What's going on in 2021? Think about this past year, how it shaped you, how it shaped others. I chose to write about "quarantine hobbies". Almost everyone picked one up. I know I did! So for my introduction to the personal essay, I talked about what mine was - aquarium maintenance. And as I wrote about my fish - as I wrote about something interesting to me - I realized how I could connect that experience with studying abroad. That interest, that excitement, that joy I felt when writing fed the creative part of my brain and made connections I hadn't even realized.

Relevance counts both for current events and for the content of your essay. With my final edit, I realized I needed to write less about my experiences and more about what I wanted to experience, with the help of the Gilman scholarship, and why. So in my case, I talked about London! I asked Dr. Wylie about what the program would be like, and he shared some sights we would see related to Ada Lovelace and Alan Turing. Well - Ada Lovelace is one of the first women we think about when we think about women in STEM. There's a whole day dedicated to her. And even though Alan Turing is celebrated today, he was stigmatized during his career. This is the history that I was most interested in learning about during my trip, so that's what I described in my essay. Of course... my interests are going to be different from yours. And that's why my third tip is...


Take risks - be yourself!

With all the uncertainty in the world, especially nowadays, what do you have to lose? Put your authentic self out there. What are your strengths? Your interests? How is the Gilman scholarship going to change your life? The Gilman scholarship committee wants to know who you are. That's why they're reading it. Your job is to tell them.

I also shared my essay with a friend who knows me really well. She helped me take an objective view of what I was sharing in my essays so I could emphasize the most important parts. This was especially important for the closing paragraph.


Other tips & general advice

I'd say the introduction is the most important part - if you're bored after the first line or two of reading something, what do you tend to do? This is the culture we're living in today. So by the time you catch the committee's attention and share yourself with them, show them a closing paragraph that confirms what they should already be thinking - that you're a perfect candidate for the Gilman scholarship. Be vulnerable. At the end of my essay, I shared how I'm a first-generation college student, that I wish I realized my passion for these studies sooner, and how I realized that I learn from making mistakes. And mention the fish again! Or whatever your version of "fish" is.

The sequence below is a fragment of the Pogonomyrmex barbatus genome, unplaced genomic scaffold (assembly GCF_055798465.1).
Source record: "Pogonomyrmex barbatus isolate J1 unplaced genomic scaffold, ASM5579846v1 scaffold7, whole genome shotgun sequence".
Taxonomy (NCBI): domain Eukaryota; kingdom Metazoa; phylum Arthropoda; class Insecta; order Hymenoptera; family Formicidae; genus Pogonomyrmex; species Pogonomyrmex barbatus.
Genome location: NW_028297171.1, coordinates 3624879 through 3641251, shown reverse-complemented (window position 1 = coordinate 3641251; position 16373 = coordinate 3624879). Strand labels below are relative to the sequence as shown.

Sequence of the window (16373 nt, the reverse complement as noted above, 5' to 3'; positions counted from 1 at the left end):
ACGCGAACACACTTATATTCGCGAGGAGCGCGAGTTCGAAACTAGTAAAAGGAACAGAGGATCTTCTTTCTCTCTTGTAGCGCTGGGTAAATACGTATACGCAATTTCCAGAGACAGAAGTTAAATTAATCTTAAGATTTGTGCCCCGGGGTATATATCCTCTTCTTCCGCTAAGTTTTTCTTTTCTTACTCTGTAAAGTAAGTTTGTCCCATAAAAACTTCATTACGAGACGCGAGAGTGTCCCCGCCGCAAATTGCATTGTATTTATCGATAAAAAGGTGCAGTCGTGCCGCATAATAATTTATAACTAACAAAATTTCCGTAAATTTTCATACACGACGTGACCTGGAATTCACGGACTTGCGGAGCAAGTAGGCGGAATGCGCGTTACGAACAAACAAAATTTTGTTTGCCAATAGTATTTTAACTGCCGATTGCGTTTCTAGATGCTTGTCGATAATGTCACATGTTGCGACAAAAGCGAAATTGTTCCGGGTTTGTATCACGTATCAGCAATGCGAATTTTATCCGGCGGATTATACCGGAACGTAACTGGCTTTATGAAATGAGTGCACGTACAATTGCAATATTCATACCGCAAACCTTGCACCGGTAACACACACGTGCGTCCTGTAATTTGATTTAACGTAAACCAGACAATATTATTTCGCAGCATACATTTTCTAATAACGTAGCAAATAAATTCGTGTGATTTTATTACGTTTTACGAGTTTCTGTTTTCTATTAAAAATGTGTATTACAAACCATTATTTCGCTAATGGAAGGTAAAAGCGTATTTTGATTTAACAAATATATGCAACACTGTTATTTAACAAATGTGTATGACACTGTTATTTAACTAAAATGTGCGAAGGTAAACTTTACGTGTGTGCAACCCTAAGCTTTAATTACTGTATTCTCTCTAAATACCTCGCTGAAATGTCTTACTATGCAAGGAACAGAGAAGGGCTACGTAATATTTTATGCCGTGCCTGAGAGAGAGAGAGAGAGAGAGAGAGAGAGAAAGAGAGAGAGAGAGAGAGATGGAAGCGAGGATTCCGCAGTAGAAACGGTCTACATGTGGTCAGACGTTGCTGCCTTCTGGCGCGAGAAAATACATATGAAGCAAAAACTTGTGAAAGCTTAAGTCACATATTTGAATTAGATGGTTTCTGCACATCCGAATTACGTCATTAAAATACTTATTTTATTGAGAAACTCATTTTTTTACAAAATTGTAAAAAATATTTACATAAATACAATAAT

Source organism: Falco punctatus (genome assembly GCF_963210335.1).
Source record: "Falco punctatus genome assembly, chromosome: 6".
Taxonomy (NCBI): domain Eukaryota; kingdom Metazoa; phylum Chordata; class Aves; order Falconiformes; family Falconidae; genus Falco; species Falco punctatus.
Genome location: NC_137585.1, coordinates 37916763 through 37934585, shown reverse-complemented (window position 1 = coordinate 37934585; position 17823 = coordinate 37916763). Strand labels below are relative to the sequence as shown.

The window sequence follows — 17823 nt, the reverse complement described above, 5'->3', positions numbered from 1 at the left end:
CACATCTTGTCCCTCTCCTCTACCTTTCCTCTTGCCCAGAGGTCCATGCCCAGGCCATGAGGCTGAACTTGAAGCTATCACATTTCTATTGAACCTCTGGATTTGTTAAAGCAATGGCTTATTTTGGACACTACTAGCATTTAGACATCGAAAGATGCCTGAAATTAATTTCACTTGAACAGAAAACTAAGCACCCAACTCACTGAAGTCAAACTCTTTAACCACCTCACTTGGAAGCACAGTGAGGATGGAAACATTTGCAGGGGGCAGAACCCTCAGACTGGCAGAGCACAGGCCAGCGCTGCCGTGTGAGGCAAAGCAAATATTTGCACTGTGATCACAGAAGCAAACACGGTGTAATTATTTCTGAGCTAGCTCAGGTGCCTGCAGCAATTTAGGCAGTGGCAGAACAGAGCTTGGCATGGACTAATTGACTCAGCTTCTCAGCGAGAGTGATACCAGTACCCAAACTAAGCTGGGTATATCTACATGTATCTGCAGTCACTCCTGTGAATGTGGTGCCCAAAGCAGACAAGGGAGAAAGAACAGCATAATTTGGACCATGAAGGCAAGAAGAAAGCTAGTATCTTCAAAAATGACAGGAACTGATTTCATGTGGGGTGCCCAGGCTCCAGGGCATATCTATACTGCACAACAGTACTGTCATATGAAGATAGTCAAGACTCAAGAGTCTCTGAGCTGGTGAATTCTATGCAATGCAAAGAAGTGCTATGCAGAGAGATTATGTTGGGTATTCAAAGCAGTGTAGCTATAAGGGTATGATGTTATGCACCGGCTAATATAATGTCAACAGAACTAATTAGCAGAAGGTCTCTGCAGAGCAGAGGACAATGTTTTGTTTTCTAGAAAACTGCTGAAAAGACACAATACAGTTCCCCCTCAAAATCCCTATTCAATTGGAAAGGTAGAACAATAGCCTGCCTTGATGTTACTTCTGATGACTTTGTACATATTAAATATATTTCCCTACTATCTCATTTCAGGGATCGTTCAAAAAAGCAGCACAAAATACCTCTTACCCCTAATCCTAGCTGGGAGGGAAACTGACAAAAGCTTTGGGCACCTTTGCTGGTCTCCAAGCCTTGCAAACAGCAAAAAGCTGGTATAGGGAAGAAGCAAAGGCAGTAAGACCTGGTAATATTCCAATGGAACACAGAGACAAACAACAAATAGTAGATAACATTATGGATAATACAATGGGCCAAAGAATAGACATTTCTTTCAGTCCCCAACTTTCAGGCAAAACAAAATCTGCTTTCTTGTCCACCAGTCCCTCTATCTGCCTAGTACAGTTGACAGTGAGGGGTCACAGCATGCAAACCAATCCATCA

These tips apply to all required essays for the Gilman scholarship, not just the personal essay. For example, I write about Alan Turing's chemical castration during my "building mutual understanding" essay and connected it to the intolerance still existing in our world today. If you don't know what people outside of America think of America, ask someone outside of America! I talked to an online friend from my prospective program's country, the United Kingdom, to ask for her perspective.

Regarding the service project essay, think about the programs and places and organizations you're already involved with at UTRGV. Think about how you're already of service to them, and expand on how those acts of service can intersect with your experience with the Gilman scholarship and with studying abroad.

President of SPIE Student Chapter

I serve as the president of the UTRGV student chapter of SPIE, the International Society of Optics and Photonics. Check out our website for more information. I am the webmaster of this website, as well as the host of our university's weekly seminar series. 

We offer $25.00 for student speakers to deliver a talk. If you're interested in presenting your recent work, please contact me at

I coordinate additional events with our faculty advisor, Dr. Zhijun Qiao. 

Vice President of Women in STEM Programs 

I serve as vice president of WISP, Women in STEM Programs. We host weekly virtual "study halls" with task timers and chill tunes and offer an inclusive space for students involved in science at UTRGV. For more information, contact me at